View Poll Results: ISLE OF DOGS

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  • Wooof!!

    20 86.96%
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Thread: Isle of Dogs (Wes Anderson)

  1. #26
    Hodge shan't be shot Kirby Avondale's Avatar
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    Quote Quoting baby doll (view post)
    Except I'm not using it as a metric to prove the existence of an asymmetric power relation between the US and Japan; I'm using the fact of an asymmetric relationship which has existed for over 150 years (and therefore surely doesn't need to be proven) as an explanation for the reception of Eastwood's films in Japan. That is to say, if you accept the premise that, for a certain generation of Japanese film reviewer, Clint Eastwood is America, the praise his films get there kinda makes sense.
    I'm trying to imagine the conversation between you and one of these Japanese critics where you inform them that they love Eastwood because of American dominance of Japan. It sounds like an awkward conversation!

  2. #27
    Good-bye, Match Cut
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    I watched Gran Torino on TV subtitled in Japan once and it's amazing what effect scrubbing out most of the protagonist's most offensive language can have.

  3. #28
    Administrator Ezee E's Avatar
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    When the dogs are on screen, it's as good as anything that Wes has ever done. When it goes off the island, it loses a little momentum, but it's still appealing to watch nonetheless. Wes gets to do everything he wants here with the island, and has a lot of fun going into certain chambers, playing with flashbacks, dreams, and dog bits.

    The animated bits with the crying eyes got me every time.

    Also, can't wait to play this on my TV in front of my dog.

    First Man - ***
    The Sisters Brothers - *** 1/2
    Mandy - ***


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  4. #29
    Kung Fu Hippie Watashi's Avatar
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    More of the same Hollywood anti-cat propaganda.

    I get it. America loves doggies.
    Sure why not?

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    STRONGER (David Gordon Green) - 6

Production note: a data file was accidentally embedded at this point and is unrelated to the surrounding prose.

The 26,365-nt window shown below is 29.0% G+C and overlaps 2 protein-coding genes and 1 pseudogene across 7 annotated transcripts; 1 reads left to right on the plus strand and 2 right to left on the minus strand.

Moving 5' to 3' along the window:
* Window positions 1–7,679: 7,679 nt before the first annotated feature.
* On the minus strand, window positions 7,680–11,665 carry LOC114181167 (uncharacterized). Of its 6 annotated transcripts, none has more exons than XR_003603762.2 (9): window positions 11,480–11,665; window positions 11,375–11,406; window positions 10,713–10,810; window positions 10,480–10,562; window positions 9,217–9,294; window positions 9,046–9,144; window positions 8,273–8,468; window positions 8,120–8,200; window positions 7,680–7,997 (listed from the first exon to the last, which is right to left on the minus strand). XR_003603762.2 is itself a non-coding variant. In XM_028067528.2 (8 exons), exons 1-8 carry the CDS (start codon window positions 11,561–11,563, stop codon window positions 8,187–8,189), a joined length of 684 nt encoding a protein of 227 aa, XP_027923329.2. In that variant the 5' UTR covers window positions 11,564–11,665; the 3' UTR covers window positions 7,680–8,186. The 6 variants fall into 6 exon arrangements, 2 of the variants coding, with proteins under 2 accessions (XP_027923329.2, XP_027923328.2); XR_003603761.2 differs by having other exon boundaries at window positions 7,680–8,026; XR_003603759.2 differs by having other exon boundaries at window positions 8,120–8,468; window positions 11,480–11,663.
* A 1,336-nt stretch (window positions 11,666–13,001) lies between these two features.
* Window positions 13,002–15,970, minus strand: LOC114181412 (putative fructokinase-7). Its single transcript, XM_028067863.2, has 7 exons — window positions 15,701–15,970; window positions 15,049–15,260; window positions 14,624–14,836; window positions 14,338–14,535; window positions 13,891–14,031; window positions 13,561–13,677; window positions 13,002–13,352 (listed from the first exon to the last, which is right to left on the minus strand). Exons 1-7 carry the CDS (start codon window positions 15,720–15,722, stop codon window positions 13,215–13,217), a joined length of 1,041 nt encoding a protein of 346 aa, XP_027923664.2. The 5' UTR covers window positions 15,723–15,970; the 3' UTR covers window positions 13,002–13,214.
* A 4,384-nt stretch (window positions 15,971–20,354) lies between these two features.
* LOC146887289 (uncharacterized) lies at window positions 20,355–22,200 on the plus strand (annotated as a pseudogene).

THE DISASTER ARTIST (James Franco) - 7
    THE FLORIDA PROJECT (Sean Baker) - 9
    LADY BIRD (Greta Gerwig) - 8


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  5. #30
    White Tiger Field Stay Puft's Avatar
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    Mild yay.

    Incredible animation throughout, especially with the blending of mediums (e.g. hand drawn 2D animation on the computer and TV monitors). It reminded me a lot of Kubo and the Two Strings, or my reaction to that one, in that I was overwhelmed and impressed by the attention to detail, and the creative use of multiple animation styles, but largely underwhelmed by the narrative. There's a moment early in the film where everybody thinks Spots is dead, which hit me really hard, but the film quickly course corrects, sending the characters back down a well-trodden narrative path. It basically lost me at that point. The film routinely suggests the possibility of danger, or larger dramatic stakes, but always undercuts or backs down (e.g. sending the dogs into an incinerator as a gotcha moment, one of many which clearly worked on my audience, and I wish I could say the same for me, but alas).

    Still, largely entertaining, and I had fun. Great voice casting for the dogs, lots of memorable minor characters (Tilda Swinton as Oracle was amazing), and I even loved the owl.

    Miss me with the Greta Gerwig subplot, though. Isle of Dogs is a work of cultural appropriation (not a first for Wes Anderson, either), whether that impacts your opinion of it or not, and that subplot was a gross miscalculation at best.
    Making yet another effort again in 2018.

    Interchange (Brian M. Cassidy, Melanie Shatzky) **
    Goosebumps 2: Haunted Halloween (Ari Sandel) *
    Project Gutenberg (Felix Chong) **
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    Killing (Shinya Tsukamoto) **

  6. #31
    Quote Quoting Stay Puft (view post)